LAWRENCE, WASHINGTON H. (17 Jan. 1840-23 Nov. 1900) was a pioneer in the manufacture of electricity who organized and served as president of the National Carbon Co., forerunner of Union Carbide & Carbon Corp.
Born in Olmsted to Joel and Catherine (Harris) L., Lawrence attended Olmsted common schools and Baldwin University. In 1864 he moved to Cleveland and became involved in the manufacturing and sale of sewing machines and, later, the manufacturing of bolts in Elyria. In 1874 Lawrence sold these business interests and turned his attention to electricity. Recognizing its commercial value Lawrence invested as a stockholder in the Telegraph Supply Company which later merged into the Brush Electric Company.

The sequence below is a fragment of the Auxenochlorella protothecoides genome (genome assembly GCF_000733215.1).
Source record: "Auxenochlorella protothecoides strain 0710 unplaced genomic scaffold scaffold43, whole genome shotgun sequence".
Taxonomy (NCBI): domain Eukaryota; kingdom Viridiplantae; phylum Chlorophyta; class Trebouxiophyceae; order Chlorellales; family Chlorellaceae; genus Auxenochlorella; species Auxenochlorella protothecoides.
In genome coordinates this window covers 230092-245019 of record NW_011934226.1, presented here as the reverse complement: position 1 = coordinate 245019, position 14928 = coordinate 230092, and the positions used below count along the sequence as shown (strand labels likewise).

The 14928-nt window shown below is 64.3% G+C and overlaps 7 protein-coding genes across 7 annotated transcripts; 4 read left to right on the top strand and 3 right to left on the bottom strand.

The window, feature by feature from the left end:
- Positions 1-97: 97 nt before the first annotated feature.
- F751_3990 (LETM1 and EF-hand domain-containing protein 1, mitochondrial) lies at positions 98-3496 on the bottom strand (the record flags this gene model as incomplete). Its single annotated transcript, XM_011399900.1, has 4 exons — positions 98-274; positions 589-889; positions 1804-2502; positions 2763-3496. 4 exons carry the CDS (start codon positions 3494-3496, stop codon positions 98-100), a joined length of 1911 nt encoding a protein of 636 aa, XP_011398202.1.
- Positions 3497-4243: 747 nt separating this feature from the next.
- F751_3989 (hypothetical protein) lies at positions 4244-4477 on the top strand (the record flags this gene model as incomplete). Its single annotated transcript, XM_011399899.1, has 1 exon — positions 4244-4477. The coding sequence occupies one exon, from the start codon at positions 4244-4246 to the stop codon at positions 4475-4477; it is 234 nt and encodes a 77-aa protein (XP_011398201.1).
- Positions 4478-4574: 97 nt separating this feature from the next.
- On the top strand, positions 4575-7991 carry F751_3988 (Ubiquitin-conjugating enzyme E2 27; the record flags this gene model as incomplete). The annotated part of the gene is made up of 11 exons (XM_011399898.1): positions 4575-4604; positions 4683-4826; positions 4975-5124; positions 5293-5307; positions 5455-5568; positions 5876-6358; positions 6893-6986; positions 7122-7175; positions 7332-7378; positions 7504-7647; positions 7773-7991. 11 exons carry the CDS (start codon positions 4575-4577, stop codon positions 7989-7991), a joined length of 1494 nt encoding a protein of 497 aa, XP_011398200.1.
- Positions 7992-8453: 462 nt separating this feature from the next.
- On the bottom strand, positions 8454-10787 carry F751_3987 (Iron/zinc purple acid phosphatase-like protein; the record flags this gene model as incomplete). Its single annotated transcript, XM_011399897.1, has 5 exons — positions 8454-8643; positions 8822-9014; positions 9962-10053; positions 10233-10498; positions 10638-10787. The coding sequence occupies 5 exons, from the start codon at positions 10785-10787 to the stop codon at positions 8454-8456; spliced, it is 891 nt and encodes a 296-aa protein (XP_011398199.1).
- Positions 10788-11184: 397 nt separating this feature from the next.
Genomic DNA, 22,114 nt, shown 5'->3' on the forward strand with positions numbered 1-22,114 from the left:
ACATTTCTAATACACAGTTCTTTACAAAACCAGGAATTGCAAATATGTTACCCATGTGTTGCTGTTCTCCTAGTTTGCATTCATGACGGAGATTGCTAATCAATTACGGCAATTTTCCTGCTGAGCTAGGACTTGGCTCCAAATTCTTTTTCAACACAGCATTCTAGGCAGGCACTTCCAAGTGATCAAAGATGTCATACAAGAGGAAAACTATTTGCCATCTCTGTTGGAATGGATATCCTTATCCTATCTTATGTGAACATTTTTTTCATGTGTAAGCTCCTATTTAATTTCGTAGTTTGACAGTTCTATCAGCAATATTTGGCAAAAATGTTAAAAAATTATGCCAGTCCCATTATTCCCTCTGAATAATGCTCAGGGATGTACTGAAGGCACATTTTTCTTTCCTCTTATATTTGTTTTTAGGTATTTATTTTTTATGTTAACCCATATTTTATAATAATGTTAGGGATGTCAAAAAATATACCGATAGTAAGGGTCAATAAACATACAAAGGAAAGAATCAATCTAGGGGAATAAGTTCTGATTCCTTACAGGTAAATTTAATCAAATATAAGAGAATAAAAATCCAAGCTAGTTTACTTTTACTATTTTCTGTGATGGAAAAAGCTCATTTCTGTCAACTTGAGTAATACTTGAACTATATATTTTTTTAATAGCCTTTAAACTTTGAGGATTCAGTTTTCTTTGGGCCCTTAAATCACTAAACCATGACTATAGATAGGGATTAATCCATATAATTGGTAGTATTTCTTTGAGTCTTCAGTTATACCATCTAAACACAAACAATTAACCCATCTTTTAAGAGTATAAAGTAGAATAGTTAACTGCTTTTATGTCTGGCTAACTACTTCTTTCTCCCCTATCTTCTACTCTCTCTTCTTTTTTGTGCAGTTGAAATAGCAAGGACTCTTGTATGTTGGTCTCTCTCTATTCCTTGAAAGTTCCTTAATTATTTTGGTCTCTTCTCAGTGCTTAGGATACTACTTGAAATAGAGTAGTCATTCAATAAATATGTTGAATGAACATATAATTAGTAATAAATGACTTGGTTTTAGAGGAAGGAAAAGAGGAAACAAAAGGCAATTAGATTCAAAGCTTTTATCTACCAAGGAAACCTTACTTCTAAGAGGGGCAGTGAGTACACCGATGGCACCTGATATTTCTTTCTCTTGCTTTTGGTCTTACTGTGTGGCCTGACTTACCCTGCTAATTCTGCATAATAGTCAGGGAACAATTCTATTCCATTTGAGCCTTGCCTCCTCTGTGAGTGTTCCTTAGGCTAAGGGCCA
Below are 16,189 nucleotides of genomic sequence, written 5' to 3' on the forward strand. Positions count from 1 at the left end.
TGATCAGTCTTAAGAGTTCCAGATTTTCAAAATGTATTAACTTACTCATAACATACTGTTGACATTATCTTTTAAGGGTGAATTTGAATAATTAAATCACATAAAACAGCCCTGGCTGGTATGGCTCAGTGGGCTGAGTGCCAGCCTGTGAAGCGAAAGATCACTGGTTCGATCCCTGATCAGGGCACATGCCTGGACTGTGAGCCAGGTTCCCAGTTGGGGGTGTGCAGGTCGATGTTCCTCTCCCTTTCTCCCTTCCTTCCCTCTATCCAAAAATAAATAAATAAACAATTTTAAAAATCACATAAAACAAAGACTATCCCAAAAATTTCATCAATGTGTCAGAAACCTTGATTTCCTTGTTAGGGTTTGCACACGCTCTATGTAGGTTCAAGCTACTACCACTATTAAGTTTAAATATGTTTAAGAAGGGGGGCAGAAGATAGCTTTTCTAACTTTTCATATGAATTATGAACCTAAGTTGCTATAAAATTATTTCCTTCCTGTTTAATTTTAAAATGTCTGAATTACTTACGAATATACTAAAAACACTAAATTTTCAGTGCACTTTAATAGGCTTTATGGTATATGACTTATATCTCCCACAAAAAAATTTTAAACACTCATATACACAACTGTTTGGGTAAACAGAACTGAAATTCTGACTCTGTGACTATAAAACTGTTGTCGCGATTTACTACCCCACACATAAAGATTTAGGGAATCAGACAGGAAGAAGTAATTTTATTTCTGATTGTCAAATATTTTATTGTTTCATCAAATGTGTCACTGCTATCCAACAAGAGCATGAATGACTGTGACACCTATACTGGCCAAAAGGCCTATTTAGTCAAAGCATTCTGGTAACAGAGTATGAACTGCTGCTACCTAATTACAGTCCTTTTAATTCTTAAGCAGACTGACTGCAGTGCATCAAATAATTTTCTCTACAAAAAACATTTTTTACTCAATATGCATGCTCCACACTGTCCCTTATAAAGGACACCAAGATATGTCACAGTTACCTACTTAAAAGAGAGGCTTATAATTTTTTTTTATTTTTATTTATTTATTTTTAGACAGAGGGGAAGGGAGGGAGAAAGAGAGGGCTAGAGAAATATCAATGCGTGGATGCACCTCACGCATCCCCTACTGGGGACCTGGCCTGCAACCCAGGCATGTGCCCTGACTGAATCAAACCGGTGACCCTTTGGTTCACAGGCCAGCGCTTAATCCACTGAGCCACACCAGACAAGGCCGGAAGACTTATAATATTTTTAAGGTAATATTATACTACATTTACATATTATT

Lawrence associated himself with Charles F. Brush and provided a significant portion of the original capital for establishing the Brush Electric Company. Lawrence served as general manager until he retired in 1882 and sold his company interests. Lawrence briefly turned his attention to real estate investments.
In 1886 Lawrence returned to the electrical manufacturing business when, with associates Myron T. Herrick, James Parmlee and Webb C. Hayes, he purchased an interest in the Boulton Carbon Company, took over the Boulton plant, and organized the National Carbon Company. In 1891 Lawrence purchased the carbon department from Brush Electric. After fire destroyed the Boulton plant in 1893, Lawrence moved National Carbon to W. 117th & Madison Ave. in Lakewood.
Lawrence married Harriet Collister on June 29, 1863. They had seven daughters. Lawrence is buried in
Borchert, Jim & Susan. Lakewood: The First 100 Years (1989).